Defending champion Guan Tianlang was full of praise for the Garden Course at Nanshan International Golf Club, venue for this week’s Asia-Pacific Amateur Championship, following his first look at the 7,006-yard layout in China’s northerly Shandong province.
Guan, who made headlines around the world after a stunning performance at this year’s Masters Tournament where he became the youngest player in history to make the cut at a major championship, enjoyed an early practice round Tuesday with compatriots Dou Zecheng and Zhang Jin and was bullish about his hopes of retaining the trophy he won in such fine style at Amata Spring in Thailand 12 months ago.
“It’s a very good challenge and the conditions are great,” said Guan, who turns 15 on Friday, the day of the championship’s second round. “It’s a little bit cooler here than where I’m from, and it’s playing a little long, but the greens are great and I’m feeling good about my game.”
The Guangzhou native, whose list of records includes becoming the youngest player since 1900 to make the cut at a PGA Tour event when he achieved the feat at the Zurich Classic of New Orleans two weeks after the Masters, said that playing on home soil will be a definite boon.
“I think the Chinese players will have a bit of an advantage this week with the support we’ll get out there and I hope we all play well,” said Guan. “My goal is to try and keep the trophy in China.”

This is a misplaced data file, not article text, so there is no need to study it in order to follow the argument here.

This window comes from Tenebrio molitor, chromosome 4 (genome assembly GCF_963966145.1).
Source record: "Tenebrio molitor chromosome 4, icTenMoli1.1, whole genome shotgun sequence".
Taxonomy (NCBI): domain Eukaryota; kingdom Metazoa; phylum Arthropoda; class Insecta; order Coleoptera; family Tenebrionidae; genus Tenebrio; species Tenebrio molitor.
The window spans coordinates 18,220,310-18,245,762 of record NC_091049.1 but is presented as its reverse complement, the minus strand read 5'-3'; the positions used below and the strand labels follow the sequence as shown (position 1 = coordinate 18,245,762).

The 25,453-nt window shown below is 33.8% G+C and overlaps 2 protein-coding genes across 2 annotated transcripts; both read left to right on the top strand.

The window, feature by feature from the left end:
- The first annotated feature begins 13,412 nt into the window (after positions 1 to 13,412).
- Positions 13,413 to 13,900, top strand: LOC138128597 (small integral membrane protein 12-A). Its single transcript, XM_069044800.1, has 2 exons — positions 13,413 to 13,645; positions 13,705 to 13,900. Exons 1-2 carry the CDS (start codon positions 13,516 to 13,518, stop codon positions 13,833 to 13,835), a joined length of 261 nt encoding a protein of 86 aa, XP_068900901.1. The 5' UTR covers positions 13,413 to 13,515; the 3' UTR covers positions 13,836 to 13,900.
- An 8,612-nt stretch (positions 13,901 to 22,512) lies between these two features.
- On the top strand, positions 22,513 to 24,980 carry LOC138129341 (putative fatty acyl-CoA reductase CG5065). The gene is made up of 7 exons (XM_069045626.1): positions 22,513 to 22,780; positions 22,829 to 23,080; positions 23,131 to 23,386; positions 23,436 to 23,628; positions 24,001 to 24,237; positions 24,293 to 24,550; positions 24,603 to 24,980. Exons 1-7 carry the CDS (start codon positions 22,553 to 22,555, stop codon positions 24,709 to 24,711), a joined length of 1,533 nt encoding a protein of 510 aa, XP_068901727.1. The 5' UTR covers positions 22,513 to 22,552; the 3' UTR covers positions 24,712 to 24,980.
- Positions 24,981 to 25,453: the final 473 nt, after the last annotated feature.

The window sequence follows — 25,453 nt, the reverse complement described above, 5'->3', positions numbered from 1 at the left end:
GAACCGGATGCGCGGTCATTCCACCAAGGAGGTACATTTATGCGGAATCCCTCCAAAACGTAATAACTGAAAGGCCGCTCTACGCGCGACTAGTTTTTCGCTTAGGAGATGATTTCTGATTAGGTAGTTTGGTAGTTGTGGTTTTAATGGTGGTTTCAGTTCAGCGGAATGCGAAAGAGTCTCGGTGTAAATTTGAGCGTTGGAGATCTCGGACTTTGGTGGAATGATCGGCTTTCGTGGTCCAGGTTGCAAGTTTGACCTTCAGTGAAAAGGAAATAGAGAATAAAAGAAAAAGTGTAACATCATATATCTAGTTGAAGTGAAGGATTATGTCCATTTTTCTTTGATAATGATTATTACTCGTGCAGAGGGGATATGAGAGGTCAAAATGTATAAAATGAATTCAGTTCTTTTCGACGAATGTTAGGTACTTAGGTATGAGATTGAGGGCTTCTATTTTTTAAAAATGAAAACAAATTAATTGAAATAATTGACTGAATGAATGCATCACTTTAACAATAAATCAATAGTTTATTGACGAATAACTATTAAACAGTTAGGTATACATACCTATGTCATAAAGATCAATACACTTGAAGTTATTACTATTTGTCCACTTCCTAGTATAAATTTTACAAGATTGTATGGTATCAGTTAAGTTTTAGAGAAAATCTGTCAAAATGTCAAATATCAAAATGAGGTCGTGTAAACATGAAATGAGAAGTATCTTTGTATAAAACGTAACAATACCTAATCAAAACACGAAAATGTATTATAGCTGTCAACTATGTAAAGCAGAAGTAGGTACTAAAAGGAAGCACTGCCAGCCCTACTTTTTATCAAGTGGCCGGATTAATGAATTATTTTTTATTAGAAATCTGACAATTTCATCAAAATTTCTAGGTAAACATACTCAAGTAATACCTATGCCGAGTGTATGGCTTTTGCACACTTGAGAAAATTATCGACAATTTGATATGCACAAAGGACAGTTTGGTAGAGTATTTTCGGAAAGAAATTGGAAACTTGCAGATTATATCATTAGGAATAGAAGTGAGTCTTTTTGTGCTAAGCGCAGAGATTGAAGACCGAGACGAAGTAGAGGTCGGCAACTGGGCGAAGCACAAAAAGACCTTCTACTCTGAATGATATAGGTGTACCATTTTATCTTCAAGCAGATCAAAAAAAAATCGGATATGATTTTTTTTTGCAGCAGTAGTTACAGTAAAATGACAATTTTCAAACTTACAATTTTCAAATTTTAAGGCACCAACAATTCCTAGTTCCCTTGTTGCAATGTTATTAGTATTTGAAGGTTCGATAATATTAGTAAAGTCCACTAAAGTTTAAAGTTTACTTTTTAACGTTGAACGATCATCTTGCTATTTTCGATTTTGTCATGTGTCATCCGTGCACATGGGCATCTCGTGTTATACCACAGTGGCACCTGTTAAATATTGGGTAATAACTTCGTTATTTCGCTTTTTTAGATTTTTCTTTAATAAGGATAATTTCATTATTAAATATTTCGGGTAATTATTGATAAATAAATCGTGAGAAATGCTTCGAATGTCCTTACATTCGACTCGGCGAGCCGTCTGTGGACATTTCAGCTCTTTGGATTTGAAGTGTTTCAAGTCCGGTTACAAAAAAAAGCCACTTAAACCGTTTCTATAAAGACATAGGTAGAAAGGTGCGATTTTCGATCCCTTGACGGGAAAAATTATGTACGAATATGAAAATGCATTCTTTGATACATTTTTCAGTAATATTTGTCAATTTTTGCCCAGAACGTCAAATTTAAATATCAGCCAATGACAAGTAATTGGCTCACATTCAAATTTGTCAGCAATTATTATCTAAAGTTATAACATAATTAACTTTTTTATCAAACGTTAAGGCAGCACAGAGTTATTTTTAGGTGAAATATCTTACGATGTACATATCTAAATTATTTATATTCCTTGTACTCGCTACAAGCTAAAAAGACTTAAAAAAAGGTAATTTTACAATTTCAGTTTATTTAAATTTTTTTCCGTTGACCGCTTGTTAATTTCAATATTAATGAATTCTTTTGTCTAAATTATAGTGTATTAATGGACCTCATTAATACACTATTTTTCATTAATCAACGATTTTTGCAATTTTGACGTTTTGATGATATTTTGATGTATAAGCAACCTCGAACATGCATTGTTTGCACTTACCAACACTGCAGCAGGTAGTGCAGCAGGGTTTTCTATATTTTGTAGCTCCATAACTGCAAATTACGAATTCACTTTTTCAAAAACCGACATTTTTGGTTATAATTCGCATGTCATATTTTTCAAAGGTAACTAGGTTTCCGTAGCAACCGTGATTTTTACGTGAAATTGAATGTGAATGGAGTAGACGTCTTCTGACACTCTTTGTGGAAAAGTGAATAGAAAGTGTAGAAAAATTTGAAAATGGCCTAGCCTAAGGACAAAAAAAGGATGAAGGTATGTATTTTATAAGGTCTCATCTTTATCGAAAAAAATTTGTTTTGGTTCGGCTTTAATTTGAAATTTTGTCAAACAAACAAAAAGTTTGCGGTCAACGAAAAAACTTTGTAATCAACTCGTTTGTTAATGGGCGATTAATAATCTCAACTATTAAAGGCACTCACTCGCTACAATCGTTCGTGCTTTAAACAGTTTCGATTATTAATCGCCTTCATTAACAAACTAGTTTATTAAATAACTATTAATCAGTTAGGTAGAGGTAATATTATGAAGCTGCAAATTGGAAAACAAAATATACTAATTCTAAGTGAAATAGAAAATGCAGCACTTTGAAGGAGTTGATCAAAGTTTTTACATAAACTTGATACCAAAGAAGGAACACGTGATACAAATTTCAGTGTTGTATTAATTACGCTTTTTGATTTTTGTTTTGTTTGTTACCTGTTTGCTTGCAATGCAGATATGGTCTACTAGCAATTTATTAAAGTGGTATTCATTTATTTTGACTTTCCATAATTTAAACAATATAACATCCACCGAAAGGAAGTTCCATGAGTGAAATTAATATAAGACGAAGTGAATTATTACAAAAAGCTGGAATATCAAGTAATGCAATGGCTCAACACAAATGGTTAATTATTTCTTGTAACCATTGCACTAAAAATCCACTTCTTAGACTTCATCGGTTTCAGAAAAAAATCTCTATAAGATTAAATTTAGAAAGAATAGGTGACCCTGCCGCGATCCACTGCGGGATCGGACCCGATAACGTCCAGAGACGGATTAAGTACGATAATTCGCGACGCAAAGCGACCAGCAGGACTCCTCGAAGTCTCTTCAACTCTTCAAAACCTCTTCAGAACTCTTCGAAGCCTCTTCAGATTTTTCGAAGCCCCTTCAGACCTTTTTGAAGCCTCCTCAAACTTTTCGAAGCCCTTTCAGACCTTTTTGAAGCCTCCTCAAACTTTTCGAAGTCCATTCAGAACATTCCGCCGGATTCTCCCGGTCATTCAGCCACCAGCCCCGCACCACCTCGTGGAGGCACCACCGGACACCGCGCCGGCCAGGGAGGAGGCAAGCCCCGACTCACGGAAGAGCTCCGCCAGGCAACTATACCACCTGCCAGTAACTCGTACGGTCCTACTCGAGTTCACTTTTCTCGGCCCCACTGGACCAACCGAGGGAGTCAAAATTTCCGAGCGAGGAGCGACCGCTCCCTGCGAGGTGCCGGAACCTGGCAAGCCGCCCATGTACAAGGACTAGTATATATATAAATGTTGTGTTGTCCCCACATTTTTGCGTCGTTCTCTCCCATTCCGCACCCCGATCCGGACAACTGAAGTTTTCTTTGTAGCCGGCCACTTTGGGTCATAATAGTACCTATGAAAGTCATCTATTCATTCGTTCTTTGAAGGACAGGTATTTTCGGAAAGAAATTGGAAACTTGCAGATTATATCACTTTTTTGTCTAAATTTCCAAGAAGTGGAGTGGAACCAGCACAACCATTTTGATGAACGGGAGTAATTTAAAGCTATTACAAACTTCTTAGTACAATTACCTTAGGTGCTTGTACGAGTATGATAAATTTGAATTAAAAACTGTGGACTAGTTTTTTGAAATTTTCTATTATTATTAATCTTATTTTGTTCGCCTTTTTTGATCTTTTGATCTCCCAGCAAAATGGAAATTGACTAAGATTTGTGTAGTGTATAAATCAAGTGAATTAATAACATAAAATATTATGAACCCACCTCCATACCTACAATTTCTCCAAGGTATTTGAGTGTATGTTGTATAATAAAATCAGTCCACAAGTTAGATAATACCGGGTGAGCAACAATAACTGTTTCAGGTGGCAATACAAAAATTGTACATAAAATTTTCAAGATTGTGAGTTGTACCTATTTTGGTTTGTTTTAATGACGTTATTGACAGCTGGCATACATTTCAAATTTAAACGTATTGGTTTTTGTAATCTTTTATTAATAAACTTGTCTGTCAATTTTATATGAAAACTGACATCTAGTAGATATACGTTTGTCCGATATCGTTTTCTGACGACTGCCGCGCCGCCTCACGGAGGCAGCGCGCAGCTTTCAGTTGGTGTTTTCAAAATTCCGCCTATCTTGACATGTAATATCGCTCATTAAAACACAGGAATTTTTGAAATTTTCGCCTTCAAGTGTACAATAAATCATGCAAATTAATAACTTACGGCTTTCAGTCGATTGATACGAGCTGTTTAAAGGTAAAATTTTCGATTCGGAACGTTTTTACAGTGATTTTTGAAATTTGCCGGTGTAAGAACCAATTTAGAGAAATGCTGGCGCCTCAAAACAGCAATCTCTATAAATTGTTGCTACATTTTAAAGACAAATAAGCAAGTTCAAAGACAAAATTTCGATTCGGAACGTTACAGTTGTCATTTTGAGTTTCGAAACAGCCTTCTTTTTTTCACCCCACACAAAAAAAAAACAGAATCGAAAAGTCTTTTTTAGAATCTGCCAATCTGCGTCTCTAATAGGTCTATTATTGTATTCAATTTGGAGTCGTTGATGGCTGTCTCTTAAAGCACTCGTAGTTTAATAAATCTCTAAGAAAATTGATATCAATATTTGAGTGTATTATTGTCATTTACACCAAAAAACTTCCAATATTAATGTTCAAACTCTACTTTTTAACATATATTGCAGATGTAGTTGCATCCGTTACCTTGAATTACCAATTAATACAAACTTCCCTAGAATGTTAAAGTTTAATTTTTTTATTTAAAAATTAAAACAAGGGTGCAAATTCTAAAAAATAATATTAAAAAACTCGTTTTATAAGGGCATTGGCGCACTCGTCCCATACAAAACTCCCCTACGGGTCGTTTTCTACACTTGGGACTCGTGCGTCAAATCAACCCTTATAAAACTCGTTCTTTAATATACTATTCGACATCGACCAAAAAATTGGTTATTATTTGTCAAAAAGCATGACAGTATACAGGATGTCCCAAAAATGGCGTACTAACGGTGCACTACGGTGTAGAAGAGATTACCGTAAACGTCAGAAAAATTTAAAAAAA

Guan’s comments about the undulating course were echoed by 16-year-old Dou, who shot to prominence by making the cut at the China Open in May, becoming the youngest player in the tournament’s history to do so. Instantly recognizable thanks to his choice of headgear – he eschews the traditional baseball-style hat for a wide-brimmed bucket hat – Beijing-based Dou is a frequent visitor to Nanshan and believes this week’s winner will be the player who makes the most out of the shorter par fours.
“The long holes here are playing quite difficult, so you’re really trying to get away with pars there and then try and make some birdies on the shorter holes,” said Dou, who reached the quarter-finals of this year’s US Amateur Public Links at Laurel Hill in Virginia. “But the course is in really good shape and the greens are playing very nice. If you can get the putter working you can make a [low] score.”